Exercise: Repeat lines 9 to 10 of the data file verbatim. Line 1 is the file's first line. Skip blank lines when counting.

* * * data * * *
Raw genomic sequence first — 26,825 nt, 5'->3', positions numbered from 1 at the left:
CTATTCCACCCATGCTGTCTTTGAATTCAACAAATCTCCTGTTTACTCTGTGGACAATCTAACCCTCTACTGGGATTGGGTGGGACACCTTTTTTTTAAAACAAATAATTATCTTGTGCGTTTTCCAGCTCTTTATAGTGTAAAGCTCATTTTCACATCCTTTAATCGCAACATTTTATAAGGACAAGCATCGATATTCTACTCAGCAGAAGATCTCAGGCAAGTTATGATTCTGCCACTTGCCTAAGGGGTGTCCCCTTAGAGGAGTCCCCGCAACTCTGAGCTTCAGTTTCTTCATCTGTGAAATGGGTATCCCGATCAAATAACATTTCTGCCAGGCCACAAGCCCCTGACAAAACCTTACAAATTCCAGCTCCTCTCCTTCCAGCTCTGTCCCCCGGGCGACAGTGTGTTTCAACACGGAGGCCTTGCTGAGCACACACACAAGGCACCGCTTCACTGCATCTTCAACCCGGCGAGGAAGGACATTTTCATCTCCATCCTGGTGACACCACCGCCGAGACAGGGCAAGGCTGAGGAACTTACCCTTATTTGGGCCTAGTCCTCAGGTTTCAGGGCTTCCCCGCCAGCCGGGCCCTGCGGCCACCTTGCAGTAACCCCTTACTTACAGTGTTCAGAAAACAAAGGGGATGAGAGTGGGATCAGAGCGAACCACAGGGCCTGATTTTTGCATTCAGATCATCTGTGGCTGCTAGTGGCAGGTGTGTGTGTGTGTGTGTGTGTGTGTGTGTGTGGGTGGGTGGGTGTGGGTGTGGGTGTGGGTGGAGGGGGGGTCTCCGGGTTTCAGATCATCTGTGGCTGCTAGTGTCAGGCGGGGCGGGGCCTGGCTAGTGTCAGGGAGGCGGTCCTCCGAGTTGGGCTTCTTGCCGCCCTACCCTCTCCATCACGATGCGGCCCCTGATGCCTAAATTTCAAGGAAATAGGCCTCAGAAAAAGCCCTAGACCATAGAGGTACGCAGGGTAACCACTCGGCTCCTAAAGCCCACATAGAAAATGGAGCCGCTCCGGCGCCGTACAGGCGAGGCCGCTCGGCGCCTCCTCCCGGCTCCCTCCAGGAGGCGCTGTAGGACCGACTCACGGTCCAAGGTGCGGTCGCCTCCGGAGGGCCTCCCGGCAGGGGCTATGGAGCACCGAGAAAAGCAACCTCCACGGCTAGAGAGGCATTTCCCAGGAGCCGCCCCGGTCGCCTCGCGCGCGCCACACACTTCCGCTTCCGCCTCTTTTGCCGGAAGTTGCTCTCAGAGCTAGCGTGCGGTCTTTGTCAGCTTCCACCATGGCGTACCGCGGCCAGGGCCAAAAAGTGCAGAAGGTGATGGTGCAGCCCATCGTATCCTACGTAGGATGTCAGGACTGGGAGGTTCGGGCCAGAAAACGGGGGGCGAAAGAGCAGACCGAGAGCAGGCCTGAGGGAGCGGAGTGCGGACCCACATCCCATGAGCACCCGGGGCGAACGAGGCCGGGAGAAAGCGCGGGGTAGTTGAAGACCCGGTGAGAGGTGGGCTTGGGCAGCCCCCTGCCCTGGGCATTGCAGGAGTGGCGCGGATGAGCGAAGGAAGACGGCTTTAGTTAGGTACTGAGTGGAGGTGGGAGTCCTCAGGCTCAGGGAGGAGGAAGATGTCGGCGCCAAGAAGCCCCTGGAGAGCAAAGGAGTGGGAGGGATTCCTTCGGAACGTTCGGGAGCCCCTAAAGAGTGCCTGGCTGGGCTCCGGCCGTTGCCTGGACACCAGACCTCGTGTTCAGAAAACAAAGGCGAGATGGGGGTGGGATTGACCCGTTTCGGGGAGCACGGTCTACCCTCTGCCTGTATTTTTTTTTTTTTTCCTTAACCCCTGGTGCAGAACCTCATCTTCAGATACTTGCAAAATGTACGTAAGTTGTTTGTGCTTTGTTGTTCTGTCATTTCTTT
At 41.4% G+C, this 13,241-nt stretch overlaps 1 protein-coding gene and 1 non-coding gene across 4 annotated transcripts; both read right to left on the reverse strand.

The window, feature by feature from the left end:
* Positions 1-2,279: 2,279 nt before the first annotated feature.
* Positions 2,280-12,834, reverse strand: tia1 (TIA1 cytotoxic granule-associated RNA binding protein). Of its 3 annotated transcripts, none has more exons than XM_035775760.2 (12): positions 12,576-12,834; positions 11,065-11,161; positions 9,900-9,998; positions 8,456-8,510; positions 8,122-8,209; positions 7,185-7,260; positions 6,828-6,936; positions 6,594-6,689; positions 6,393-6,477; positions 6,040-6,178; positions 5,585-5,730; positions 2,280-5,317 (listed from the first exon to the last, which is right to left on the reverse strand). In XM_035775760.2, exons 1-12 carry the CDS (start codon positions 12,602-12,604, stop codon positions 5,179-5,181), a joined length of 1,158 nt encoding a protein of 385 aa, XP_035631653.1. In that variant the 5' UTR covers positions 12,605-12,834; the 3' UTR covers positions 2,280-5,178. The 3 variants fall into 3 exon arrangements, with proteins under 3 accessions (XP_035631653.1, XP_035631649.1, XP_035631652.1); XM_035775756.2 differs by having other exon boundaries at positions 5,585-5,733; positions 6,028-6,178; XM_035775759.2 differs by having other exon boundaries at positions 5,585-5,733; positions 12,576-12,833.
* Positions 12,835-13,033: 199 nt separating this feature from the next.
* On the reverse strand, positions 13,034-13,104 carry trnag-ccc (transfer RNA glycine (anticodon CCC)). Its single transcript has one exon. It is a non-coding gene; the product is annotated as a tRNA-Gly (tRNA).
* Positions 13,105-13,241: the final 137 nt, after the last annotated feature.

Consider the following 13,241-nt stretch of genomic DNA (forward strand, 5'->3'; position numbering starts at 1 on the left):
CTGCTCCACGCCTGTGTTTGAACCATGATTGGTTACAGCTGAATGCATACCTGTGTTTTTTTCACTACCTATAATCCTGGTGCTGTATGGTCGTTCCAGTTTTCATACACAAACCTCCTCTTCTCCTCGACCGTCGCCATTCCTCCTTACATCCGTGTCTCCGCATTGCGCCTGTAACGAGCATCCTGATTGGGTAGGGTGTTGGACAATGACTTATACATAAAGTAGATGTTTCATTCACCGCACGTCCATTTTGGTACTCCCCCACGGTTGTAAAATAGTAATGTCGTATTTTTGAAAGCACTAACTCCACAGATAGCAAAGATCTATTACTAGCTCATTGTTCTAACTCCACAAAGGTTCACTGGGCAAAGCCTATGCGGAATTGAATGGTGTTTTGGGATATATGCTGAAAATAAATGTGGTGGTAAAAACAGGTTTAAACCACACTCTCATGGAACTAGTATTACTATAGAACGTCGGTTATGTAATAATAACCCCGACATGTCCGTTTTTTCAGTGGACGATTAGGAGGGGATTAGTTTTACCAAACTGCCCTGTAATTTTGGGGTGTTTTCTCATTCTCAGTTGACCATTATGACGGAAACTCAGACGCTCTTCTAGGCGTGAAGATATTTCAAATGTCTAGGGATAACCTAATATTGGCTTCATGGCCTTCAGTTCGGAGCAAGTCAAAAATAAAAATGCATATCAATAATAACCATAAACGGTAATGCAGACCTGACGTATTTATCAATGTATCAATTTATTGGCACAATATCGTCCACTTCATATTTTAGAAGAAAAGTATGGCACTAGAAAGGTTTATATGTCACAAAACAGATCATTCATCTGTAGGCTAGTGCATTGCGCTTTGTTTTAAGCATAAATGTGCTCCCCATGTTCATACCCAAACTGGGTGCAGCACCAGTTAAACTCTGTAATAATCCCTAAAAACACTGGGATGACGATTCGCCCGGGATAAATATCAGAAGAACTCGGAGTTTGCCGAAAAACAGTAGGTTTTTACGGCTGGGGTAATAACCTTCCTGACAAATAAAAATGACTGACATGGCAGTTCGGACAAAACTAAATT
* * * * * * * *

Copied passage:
* Positions 13,105-13,241: the final 137 nt, after the last annotated feature.

Consider the following 13,241-nt stretch of genomic DNA (forward strand, 5'->3'; position numbering starts at 1 on the left):